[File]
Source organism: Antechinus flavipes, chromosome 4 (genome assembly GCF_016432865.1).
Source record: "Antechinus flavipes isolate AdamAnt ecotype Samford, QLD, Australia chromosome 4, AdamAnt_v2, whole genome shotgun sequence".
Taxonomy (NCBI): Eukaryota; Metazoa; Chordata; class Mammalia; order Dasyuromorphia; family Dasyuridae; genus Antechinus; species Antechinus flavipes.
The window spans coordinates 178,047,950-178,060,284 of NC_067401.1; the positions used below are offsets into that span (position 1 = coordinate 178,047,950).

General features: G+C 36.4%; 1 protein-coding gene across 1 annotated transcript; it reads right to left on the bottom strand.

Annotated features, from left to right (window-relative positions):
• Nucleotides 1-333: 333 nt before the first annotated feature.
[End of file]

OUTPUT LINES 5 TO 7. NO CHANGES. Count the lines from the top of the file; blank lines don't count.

General features: G+C 36.4%; 1 protein-coding gene across 1 annotated transcript; it reads right to left on the bottom strand.

Annotated features, from left to right (window-relative positions):
• Nucleotides 1-333: 333 nt before the first annotated feature.